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Anna
Anna, Biologist
Category: General
Satisfied Customers: 11139
Experience:  Extensive research into cancer in animals.
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Until Thanks Giving our 5 year old retriever seemed fine. We

Customer Question

Until Thanks Giving our 5 year old retriever seemed fine. We walked twice a day, and he was my shadow. We took him to Colorado for the holiday, and he began to not eat and not want to walk. When he didn't come when called, I said we best see someone. Without having all the diagnostics the vet thought he might have pulmonary hypertension. We started Viagra, and he got better fast. About a week after we got back he had a couple of times that he dragged his feet on a walk, and then last Thursday he just laid down and wouldn't come. I coerced him into the car and off to the vet. Wow, our lives changed instantly when they said his heart was shaped like a tennis ball and there was fluid and a tumor. They drained 500 cc. The next day we did a second echo and saw a very small tumor on the spleen. He hasn't lost any weight, and his white count was fine. Should we do a biopsy to find out the kind of cancer, or is this simply non-treatable?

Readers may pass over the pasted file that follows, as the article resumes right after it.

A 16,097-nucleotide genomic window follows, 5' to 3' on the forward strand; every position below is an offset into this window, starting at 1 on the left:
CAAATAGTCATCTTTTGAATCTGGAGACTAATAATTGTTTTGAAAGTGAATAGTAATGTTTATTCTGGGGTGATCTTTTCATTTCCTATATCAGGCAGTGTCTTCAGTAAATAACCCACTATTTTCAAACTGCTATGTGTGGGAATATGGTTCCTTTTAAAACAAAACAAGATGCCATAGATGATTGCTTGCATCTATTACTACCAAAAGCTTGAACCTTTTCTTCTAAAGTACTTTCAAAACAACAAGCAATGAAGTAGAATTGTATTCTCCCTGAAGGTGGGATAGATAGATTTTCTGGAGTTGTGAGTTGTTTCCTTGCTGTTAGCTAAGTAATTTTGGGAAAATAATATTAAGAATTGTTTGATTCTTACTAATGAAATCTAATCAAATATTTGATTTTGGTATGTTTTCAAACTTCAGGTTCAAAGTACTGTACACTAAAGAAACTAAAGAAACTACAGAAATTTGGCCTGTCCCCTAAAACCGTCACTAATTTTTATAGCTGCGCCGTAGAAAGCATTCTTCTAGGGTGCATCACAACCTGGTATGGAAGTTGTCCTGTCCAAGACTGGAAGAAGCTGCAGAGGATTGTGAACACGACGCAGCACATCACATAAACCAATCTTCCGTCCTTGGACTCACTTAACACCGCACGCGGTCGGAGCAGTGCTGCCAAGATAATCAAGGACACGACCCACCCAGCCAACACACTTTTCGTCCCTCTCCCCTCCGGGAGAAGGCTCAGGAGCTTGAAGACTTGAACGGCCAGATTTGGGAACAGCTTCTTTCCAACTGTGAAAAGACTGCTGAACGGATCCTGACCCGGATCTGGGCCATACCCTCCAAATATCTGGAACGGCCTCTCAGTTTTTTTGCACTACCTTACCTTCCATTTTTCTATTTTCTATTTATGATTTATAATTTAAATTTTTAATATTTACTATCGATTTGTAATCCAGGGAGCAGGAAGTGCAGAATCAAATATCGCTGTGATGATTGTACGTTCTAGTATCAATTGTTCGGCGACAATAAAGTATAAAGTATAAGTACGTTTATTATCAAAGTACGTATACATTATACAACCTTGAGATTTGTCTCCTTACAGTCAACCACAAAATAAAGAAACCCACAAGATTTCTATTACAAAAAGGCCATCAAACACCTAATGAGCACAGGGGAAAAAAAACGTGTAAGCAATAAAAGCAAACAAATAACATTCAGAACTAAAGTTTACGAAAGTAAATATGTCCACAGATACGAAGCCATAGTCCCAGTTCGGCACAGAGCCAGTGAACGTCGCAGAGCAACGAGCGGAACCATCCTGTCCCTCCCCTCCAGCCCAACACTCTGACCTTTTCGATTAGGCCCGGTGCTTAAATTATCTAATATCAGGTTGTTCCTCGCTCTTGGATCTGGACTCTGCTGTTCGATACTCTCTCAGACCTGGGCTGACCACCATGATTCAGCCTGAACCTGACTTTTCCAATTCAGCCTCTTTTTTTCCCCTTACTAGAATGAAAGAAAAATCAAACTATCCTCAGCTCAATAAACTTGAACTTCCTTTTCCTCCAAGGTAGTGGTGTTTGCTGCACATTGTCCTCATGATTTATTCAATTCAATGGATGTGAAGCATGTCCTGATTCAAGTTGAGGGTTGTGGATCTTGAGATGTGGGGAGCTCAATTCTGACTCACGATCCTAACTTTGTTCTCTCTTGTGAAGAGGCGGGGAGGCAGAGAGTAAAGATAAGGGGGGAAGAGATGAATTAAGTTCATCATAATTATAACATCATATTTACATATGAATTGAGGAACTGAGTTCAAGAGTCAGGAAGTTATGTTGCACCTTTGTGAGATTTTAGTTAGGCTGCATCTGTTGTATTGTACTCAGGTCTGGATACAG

Submitted: 11 months ago.
Category: Veterinary Oncology
Expert:  Anna replied 11 months ago.

Hello and welcome. My name is ***** ***** I'm a biologist with a special interest in canine cancer. I am so sorry your dog has gotten this devastating diagnosis. Cancer treatment in dogs has advanced greatly, and most kinds can be treated. A cure usually isn't possible, but a remission with good quality of life often is. I was just ready to log off for the night when I saw your question. After a long day, my mind isn't as fresh as I would like in order to best help you. However, I know how distraught you must be, and I didn't want you to have to wait until tomorrow for a response. So, for tonight, I'll just give you this short response and we'll talk some more tomorrow. In the meantime, if you think of more questions, just post them in a REPLY. I'll be back tomorrow. I appreciate your patience. Thank you.

Customer: replied 11 months ago.
Relist: Incomplete answer.
I want a veterinarian oncologist
Expert:  Anna replied 11 months ago.

Hello again,

If treatment is financially possible for you, I do think it very important to have the biopsy. That's the only way to know what is possible. I recommend that you consult a veterinary oncologist at this time. An oncologist can stage the cancer and assess all factors to determine the best steps. This link will take you to a directory of oncologists:

http://www.vetcancersociety.org/pet-owners/find-an-oncologist/

If your state has a veterinary teaching hospital, there would certainly be an oncologist on staff there, as well.